By Shannon Collins DoD News Features, Defense Media Activity
BAY PINES, Fla., November 11, 2015 — “It was great being a medic, and I loved helping people, but doing my job meant something bad had happened.”
Al Alcantara, a retired Army staff sergeant who served 21 years as a combat medic, recently graduated from an inpatient treatment program for post-traumatic stress disorder at Bay Pines Veterans Affairs Medical Center in Bay Pines, Florida.
“I didn’t feel comfortable sitting back in the rear with the gear, so I would volunteer to go with the soldiers who were going outside the wire on missions," he said. "I knew they could use me on the front lines.”
Alcantara, who grew up in the Philippines, said he wanted to be in the military since he was a boy.
“I’ve always wanted to help people,” he said. “I love [military] history and read about World War II. A lot of American soldiers risked their lives to help liberate our country from the Japanese. I felt like I owed a blood debt to America, so I joined the U.S. Army instead of the Philippine Army.” Alcantara is now a U.S. citizen.
PTSD Symptoms, Career
After three consecutive deployments to Iraq, he said his family and friends noticed his personality started changing.
“The people around me noticed I started cursing and was easily angered. I used to be a very patient person. I refused to admit I was changing. I was in denial,” Alcantara said.
He buried himself in his work, he said. Although he had saved many lives, losing people and seeing the “destruction and death on both sides” drove him to turn his grief into motivation at work, Alcantara said.
“I decided I was going to make sure I would train our guys to be able to come back home. .... It became a personal mission for me to train my soldiers so that we can all go back home in one piece,” he said. “That became a personal goal for me at that point and that’s what kept me going. I had a purpose. I had soldiers to train to make sure we would all come back home safe and sound, and I wanted to be able to continue my military career,”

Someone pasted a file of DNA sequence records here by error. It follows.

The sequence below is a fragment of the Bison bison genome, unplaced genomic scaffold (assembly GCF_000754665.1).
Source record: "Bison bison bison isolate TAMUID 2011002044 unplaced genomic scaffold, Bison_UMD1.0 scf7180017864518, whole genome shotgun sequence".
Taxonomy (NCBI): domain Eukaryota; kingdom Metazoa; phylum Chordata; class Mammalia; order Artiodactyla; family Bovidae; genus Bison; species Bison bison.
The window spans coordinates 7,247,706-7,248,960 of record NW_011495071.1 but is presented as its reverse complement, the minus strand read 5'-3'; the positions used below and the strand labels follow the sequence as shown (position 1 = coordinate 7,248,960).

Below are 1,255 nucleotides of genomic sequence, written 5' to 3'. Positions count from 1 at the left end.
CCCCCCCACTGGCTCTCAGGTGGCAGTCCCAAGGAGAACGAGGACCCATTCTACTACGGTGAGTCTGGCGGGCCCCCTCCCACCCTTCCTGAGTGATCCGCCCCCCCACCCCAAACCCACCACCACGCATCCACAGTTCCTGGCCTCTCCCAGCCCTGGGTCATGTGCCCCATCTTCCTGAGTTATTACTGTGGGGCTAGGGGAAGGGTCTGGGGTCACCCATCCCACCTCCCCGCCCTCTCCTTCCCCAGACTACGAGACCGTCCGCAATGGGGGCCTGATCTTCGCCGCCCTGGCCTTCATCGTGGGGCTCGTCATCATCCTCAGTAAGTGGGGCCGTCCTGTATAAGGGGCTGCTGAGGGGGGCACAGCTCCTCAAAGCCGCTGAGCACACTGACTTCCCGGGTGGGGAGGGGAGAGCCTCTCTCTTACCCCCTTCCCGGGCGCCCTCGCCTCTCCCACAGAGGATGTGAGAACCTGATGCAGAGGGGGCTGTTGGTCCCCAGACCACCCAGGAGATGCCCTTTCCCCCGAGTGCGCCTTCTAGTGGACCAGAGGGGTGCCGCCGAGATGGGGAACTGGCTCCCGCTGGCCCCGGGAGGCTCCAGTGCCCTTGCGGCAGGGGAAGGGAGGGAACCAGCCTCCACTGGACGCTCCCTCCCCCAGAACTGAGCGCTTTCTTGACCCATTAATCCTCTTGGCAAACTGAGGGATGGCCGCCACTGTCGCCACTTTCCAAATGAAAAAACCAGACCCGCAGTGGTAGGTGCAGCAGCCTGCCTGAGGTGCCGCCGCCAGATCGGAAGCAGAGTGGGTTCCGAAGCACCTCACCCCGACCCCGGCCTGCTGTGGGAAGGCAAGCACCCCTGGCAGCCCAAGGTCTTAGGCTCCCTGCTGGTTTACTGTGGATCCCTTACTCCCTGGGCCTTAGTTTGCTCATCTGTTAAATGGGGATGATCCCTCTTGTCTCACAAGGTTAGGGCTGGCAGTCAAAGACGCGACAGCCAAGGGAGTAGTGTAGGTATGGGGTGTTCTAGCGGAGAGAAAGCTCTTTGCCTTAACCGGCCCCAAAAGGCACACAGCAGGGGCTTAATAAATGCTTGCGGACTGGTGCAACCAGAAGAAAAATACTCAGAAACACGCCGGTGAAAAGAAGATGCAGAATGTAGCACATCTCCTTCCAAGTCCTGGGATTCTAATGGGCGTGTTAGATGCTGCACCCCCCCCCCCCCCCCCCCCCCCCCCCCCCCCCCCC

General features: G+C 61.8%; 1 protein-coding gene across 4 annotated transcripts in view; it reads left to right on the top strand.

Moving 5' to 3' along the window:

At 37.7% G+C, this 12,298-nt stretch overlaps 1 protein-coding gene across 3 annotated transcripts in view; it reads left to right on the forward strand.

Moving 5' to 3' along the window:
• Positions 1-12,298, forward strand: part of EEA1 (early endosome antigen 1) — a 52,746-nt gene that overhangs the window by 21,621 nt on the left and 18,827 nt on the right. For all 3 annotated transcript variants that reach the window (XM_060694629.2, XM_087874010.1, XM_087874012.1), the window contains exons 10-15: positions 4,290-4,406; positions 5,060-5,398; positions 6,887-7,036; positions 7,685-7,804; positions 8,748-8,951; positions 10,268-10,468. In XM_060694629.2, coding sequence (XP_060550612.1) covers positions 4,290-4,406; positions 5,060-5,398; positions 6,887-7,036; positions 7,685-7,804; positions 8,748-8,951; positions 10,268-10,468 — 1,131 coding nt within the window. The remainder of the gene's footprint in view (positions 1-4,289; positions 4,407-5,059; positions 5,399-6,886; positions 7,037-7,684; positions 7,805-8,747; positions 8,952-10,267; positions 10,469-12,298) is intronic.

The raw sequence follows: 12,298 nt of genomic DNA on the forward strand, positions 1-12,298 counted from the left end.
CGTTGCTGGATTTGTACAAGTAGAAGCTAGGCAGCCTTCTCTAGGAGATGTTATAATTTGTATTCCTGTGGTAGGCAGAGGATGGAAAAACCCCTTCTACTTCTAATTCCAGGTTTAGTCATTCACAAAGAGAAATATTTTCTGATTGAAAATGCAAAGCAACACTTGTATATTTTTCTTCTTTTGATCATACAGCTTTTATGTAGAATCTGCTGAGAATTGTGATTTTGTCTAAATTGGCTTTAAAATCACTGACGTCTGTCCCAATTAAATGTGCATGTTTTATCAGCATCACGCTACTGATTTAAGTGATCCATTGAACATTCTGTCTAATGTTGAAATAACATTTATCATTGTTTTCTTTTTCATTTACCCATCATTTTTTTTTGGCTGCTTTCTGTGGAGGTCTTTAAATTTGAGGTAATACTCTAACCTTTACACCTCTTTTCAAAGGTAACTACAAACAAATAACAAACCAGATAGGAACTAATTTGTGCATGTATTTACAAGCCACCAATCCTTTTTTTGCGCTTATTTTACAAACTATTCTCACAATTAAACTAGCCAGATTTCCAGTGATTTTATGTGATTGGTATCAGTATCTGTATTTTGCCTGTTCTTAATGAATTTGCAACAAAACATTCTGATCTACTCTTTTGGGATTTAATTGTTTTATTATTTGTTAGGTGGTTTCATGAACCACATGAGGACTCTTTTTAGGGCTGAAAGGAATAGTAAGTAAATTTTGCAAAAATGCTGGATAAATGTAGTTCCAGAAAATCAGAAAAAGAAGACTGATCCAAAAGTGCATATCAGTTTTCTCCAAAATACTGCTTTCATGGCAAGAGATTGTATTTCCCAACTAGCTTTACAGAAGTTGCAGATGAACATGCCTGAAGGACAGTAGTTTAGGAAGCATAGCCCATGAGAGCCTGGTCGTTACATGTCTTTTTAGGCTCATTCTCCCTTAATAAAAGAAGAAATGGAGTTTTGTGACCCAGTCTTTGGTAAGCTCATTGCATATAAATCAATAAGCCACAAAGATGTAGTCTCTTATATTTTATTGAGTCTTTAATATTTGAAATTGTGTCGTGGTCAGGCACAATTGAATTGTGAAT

PTSD Symptoms Increase
Near the end of his career, Alcantara said, his symptoms increased and he began having nightmares and intrusive thoughts in addition to developing a sleep disorder, but was afraid of the stigma to seek help.
“I was becoming very destructive to a point where it affected not just my military life but my personal life,” he said. “I was being combative with my wife. I refused to acknowledge I had PTSD. It took the chaplain and several therapists to get me to acknowledge there’s something severe going on from deep within. I have a lot of anxiety going on. Every little thing would get me mad. I became very destructive. I put several holes in the wall. I really didn’t understand what was going on at that point.”
First Residential Program
Alcantara said his supervisors recognized his PTSD symptoms and directed him to seek help.
“I was skeptical at first,” he said. “I felt like no one could help me at that point, and I was starting to have suicidal ideations. I had lost at least two more of my battle buddies at that point. Death seemed welcoming at that point. I wanted to end the pain I was going through. It just felt very confusing. I couldn’t concentrate and couldn’t sleep. I didn’t like that I was taking it out on my soldiers and my family.”
“The residential program helped me understand what I was really going through and even then it took about 30 days before I got anything out of the program,” Alcantara added.
He said when he went into the program, he was determined to “self-terminate” afterward but the program helped him for a while. He said he learned about the causes and symptoms of PTSD and discovered that he was not alone.
“I learned that Vietnam vets to this day are suffering with PTSD ... There are other people like me who are suffering, so I decided at that point that it’s a choice -- I had a choice; I can live my life to the fullest or I can let it all end,” Alcantara said. “I’ve always been fighter. It’s going to be a cold day in hell if I’m going to let PTSD win ... so I decided to fight it. I started learning more. I put into practice what I learned. I wanted to see life in full color again.”